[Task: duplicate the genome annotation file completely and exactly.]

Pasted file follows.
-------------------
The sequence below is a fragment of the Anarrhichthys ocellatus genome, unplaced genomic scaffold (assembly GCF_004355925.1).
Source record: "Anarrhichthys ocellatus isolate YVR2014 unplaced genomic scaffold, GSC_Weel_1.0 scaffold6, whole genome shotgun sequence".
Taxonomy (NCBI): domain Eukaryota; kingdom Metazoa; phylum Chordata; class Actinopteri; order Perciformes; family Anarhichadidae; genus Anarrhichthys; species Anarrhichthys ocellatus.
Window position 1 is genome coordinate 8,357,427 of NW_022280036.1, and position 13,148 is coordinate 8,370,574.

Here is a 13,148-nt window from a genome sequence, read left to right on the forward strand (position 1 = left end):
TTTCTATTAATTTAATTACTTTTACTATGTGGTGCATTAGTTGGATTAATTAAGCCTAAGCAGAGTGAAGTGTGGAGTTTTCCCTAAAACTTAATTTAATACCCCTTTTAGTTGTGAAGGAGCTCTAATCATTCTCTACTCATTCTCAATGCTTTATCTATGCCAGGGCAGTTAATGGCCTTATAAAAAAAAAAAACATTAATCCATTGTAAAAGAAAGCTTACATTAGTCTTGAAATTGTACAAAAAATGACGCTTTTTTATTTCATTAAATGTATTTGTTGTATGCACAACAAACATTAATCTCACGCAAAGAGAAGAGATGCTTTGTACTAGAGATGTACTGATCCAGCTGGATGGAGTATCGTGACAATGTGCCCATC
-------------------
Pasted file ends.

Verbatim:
The sequence below is a fragment of the Anarrhichthys ocellatus genome, unplaced genomic scaffold (assembly GCF_004355925.1).
Source record: "Anarrhichthys ocellatus isolate YVR2014 unplaced genomic scaffold, GSC_Weel_1.0 scaffold6, whole genome shotgun sequence".
Taxonomy (NCBI): domain Eukaryota; kingdom Metazoa; phylum Chordata; class Actinopteri; order Perciformes; family Anarhichadidae; genus Anarrhichthys; species Anarrhichthys ocellatus.
Window position 1 is genome coordinate 8,357,427 of NW_022280036.1, and position 13,148 is coordinate 8,370,574.

Here is a 13,148-nt window from a genome sequence, read left to right on the forward strand (position 1 = left end):
TTTCTATTAATTTAATTACTTTTACTATGTGGTGCATTAGTTGGATTAATTAAGCCTAAGCAGAGTGAAGTGTGGAGTTTTCCCTAAAACTTAATTTAATACCCCTTTTAGTTGTGAAGGAGCTCTAATCATTCTCTACTCATTCTCAATGCTTTATCTATGCCAGGGCAGTTAATGGCCTTATAAAAAAAAAAAACATTAATCCATTGTAAAAGAAAGCTTACATTAGTCTTGAAATTGTACAAAAAATGACGCTTTTTTATTTCATTAAATGTATTTGTTGTATGCACAACAAACATTAATCTCACGCAAAGAGAAGAGATGCTTTGTACTAGAGATGTACTGATCCAGCTGGATGGAGTATCGTGACAATGTGCCCATC